NAMIBIA – The University of Namibia (Unam) has inaugurated a water bottling facility, fed by water from the institution’s desalination plant which was commissioned last year.
The bottling unit, according to Namibia Economist was constructed with an investment of N$875,000 (over US$53,800), funded by the Royal Academy of Engineering of the United Kingdom (US$32,300) and Unam (US$21,500).
Being a pilot project, the desalination plant is a joint initiative between the University of Namibia and the University of Turku in Finland, and was installed by Solar Water Solutions of Finland.
It is powered by photovoltaic solar energy and has a processing capacity of 3000 litres per hour.
“The life cycle costs of this solar-powered desalination solution are more than 70% lower than conventional systems because there are no energy costs and no need for fossil fuels,” said Antti Pohjola, president and CEO of Solar Water Solutions.
During the launch of the facility, the university’s Chancellor Dr Nangolo Mbumba also inaugurated a plantation with 400 olive trees which is irrigated by the desalinated water.
Vice Chancellor Professor Kenneth Matengu said production of potable water from salt water is feasible, and growing of plants in the desert, especially olive trees that bear fruits and sequester carbon dioxide from the atmosphere is also achievable.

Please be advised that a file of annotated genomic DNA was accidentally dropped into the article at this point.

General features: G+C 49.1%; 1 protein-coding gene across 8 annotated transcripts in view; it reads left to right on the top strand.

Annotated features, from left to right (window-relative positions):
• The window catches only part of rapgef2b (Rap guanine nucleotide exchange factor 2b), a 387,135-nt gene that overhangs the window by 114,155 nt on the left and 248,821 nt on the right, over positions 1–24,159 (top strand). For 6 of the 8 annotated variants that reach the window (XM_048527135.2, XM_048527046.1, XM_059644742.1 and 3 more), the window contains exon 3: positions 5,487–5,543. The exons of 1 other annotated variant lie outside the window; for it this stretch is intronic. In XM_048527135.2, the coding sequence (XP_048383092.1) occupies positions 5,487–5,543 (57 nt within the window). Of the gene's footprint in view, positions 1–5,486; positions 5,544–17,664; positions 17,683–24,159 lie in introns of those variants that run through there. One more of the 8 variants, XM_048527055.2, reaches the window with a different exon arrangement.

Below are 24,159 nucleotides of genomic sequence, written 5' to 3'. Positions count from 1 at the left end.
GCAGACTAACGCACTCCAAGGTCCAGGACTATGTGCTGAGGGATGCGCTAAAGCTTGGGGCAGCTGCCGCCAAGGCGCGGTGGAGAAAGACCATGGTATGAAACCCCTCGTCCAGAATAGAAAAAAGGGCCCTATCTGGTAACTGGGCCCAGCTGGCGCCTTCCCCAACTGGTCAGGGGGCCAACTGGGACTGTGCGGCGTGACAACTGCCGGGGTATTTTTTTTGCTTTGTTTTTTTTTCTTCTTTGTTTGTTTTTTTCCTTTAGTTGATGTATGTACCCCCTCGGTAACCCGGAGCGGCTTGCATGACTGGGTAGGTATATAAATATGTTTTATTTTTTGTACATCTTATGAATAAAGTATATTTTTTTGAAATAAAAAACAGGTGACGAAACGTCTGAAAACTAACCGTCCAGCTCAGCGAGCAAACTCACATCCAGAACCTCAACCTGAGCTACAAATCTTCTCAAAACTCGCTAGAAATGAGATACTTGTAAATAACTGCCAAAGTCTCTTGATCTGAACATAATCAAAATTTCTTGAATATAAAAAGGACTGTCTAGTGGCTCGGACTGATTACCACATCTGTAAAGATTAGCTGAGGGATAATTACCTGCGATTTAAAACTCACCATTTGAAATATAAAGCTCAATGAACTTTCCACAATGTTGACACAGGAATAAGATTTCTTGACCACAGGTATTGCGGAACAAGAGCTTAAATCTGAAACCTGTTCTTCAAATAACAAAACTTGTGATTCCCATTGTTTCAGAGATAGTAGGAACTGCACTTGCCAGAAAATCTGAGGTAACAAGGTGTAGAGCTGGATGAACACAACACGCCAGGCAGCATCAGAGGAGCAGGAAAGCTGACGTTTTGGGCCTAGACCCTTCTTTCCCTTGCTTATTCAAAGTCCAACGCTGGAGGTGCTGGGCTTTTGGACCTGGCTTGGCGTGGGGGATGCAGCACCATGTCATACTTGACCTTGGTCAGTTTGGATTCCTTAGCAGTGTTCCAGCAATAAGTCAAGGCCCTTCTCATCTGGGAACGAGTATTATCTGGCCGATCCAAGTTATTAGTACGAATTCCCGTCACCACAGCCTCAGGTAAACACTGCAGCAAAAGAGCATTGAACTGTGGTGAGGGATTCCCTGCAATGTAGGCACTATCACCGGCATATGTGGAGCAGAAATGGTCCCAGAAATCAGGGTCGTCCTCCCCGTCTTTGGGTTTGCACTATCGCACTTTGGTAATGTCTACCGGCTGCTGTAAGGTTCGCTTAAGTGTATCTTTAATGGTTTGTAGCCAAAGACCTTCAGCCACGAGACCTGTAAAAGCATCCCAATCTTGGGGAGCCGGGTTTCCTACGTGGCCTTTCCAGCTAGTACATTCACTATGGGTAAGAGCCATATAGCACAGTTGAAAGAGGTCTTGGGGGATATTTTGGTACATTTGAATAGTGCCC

Egyptian JV acquires water desalination company
Meanwhile, Egypt’s leading engineering and infrastructure companies Hassan Allam Holding (HAH) and Almar Water Solutions have jointly acquired leading water desalination company Ridgewood Egypt.
The acquisition will see about 60 water desalination plants added to the joint venture’s portfolio, which was set up primarily to draw on the extensive local and sector experience of HAH and Almar Water Solutions.
It aims to develop water projects in Egypt that fall in line with the nation’s Vision 2030, focusing on providing upstream solutions for municipal and industrial clients, including water desalination, as well as wastewater and industrial water treatment.
Ridgewood Egypt, which holds about 60% of the market share in Egypt’s water desalination sector, builds, operates, manages and owns water desalination plants using reverse osmosis technology.
With over 22 years of experience in the industry, Ridgewood Egypt is a pioneer in Build-Own-Operate (BOO)-based water desalination facilities.
The joint venture will continue to develop water Build-Own-Operate and Transfer (BOT) and BOO projects in Egypt, as an owner and operator.
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